Who is my neighbor? • Breaking open the word

The way that Moses speaks to the people in the first reading reminds me of how parents sometimes talk to their children—at least how I sometimes talk to mine! He says that the Law of God is not some big mystery that someone would have to go up into the sky and get, or something that has to be explained with great depth—but is something already in our hearts. It’s not too hard for us, because God made it a part of us.

The second reading takes it a little further and says that, not only did God put his Law in our hearts already (you know it, in part, as your conscience) but that he came to earth in the person of Jesus to literally show us how to live the Law. He holds it all together—he brings the things that God said to us since the beginning of time to right where we are and explains it in very simple terms—through stories and through his actions toward others.

In the Gospel, we see a man challenge Jesus—trying to make things harder than they are—by asking him how to inherit eternal life.  This guy knows the answer already and Jesus says, you tell me. The man says that we should love God with all that we have and love our neighbor as ourselves.  That is the right answer. But, he wants Jesus to tell him exactly who his neighbor is. He was probably expecting Jesus to say that the people you already love are your neighbor, but that’s not what he said. The story of the Good Samaritan tells the man, and tells us, that even our enemies are our neighbors and that we must treat everyone with kindness and mercy.

You can read this Sunday’s readings here:

Scriptures for the Fifteenth Sunday in Ordinary Time, Cycle C


Break open the word with your family


God said that he put his law in our hearts. How do you know what is right and what is wrong? Do you feel it in your heart? How else can you know right from wrong?


A relationship with God is really, very easy—we just have to treat everyone we meet with love and mercy. Love doesn’t mean that you have warm, squishy feelings for them—it means that you would actively work for their best good—to help them when you can. Some people, like the scholar in the Gospel, would try to suggest that there are some people we should love and some we shouldn’t. Are there any groups, religions, individuals, races—whatever—that society tells you that you shouldn’t love? Or anyone you find it difficult to love? What can you do to help you get over those feelings?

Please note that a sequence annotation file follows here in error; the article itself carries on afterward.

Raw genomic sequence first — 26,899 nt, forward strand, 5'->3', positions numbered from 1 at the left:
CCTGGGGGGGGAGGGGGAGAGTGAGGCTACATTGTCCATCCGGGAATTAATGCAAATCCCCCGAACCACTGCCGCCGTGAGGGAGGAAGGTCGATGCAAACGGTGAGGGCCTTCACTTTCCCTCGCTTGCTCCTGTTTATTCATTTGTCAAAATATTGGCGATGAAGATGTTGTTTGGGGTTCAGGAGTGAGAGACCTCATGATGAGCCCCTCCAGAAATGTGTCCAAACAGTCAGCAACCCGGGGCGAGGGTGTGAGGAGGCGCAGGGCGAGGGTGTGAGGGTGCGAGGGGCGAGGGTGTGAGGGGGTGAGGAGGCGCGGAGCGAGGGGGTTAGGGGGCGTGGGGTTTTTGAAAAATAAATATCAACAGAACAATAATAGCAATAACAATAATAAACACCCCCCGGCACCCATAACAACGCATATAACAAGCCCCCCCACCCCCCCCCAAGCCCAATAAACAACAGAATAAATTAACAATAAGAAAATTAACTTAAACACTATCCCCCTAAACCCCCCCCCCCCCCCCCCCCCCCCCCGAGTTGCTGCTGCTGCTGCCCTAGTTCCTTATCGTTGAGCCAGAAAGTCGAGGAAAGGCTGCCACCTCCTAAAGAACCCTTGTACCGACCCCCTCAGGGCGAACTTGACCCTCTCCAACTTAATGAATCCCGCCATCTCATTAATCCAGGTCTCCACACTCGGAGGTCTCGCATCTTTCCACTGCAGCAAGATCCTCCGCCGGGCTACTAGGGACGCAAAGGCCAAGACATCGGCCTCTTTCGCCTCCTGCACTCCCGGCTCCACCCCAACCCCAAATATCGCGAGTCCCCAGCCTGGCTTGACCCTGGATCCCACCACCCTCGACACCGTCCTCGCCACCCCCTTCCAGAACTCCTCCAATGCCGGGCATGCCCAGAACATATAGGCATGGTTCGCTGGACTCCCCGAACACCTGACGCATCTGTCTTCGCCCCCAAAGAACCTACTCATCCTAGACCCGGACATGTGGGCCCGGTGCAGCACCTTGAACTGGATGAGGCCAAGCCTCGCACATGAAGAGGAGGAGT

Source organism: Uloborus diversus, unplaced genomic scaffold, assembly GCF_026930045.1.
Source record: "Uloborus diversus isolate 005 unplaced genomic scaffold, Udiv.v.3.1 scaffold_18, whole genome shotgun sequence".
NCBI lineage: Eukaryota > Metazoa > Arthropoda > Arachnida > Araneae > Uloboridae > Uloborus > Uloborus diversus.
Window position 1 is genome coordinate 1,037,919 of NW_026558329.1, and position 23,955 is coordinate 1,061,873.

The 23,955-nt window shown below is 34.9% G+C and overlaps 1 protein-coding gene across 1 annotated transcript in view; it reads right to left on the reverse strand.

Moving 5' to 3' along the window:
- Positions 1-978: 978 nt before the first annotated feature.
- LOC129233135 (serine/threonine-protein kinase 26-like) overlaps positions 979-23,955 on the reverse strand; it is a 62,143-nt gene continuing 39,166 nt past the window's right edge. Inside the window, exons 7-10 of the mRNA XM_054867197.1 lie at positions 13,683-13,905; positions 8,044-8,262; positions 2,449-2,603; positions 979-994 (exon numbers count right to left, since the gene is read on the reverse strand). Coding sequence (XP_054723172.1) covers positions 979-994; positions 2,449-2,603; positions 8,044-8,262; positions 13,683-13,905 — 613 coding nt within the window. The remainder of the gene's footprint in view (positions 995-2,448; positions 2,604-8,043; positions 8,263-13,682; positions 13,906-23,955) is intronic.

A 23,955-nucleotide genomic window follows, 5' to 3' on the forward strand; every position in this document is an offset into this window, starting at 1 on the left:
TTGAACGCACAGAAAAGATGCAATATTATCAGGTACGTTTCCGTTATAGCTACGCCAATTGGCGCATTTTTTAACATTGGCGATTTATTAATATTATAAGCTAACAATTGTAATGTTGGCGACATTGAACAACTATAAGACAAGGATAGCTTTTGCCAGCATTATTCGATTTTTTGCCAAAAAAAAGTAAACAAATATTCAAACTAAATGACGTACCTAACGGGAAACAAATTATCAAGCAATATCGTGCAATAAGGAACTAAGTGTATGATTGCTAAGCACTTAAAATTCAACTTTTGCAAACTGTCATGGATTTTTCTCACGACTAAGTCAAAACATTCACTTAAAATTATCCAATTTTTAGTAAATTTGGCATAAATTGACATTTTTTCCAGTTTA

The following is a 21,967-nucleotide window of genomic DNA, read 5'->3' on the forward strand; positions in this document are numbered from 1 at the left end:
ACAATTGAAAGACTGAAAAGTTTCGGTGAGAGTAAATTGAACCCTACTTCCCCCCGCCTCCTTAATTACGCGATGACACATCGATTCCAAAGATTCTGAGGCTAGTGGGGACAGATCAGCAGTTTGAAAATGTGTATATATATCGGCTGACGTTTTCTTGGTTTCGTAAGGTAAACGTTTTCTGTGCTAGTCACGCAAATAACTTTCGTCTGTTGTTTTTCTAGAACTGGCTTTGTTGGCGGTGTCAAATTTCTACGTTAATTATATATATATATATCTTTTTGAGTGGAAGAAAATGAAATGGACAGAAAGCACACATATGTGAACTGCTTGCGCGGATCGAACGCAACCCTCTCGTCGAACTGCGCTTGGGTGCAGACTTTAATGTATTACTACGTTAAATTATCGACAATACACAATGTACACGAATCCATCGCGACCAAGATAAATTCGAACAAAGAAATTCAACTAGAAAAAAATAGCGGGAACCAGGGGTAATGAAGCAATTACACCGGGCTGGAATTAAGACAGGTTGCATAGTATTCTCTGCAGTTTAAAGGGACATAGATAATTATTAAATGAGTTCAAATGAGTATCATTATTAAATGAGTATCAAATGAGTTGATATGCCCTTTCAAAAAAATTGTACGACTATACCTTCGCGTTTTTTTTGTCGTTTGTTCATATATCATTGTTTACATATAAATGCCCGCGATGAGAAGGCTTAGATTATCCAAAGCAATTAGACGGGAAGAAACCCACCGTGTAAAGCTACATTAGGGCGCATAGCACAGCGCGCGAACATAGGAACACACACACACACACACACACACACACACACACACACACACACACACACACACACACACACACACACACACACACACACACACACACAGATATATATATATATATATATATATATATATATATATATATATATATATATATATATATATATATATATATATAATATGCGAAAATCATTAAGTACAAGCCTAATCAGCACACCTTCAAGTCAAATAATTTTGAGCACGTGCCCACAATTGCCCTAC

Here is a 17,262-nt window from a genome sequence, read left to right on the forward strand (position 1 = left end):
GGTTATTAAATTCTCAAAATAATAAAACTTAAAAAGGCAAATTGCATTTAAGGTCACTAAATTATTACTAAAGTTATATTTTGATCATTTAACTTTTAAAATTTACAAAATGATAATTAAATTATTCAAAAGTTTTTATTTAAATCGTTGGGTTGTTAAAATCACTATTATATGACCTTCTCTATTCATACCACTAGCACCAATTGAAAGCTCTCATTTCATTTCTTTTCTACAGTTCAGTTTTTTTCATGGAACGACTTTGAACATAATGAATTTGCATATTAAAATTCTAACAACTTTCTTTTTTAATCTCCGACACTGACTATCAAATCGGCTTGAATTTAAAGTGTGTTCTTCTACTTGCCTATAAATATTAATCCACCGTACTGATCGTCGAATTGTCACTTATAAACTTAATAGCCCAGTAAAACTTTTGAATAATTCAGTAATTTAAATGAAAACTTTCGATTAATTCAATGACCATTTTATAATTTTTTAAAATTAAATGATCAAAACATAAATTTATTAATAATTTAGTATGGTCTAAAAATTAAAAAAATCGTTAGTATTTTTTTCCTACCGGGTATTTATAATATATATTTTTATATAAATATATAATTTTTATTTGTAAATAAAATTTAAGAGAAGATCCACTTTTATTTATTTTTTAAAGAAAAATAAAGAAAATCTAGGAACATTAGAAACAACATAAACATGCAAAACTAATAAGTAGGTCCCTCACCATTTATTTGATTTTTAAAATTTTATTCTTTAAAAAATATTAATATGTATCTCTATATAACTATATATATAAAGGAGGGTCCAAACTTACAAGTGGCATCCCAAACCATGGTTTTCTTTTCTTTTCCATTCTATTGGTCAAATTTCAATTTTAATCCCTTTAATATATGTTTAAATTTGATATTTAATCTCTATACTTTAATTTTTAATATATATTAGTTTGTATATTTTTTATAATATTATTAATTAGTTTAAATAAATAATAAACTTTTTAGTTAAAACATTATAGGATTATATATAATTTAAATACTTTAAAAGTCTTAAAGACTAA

God doesn’t make things complicated—he leaves that up to us. Are there any unnecessarily complicated rules in your life that could use simplification? Do you provide clear rules, reasons and repercussions? Could anything use simplification?


A little Lectio

The ancient practice of prayerfully reflecting on bits of Scripture is known as lectio divina. Want to try it out with your family? Head over to Lectio Divina for Kids to find out how to adapt this prayer practice for your kids.


A little Bible study

Want to do a little Bible study with your kids? Here are some tips:

  • During Ordinary Time, the Church pairs the Old Testament and New Testament readings in a way that each sheds light on the other. Ask your kids to look for the common theme connecting the two readings. (Sometimes it’s obvious, sometimes it is subtle.) How does the “dialogue” between the readings help you understand them better?
  • Get a New American Bible, Revised Edition, and take a look at the footnotes for these readings. How do they change your understanding of what is going on?
  • Take a look at the context for the readings—what happens before, or after?
  • Read the NABRE’s introduction to the book of the Bible that the readings are taken from. How does that help you understand the readings?
  • If you don’t have a copy of the NABRE at home, you can view it online at the USCCB website at the Daily Readings web page.


For even more resources for breaking open this Sunday’s readings, head over to The Sunday Website.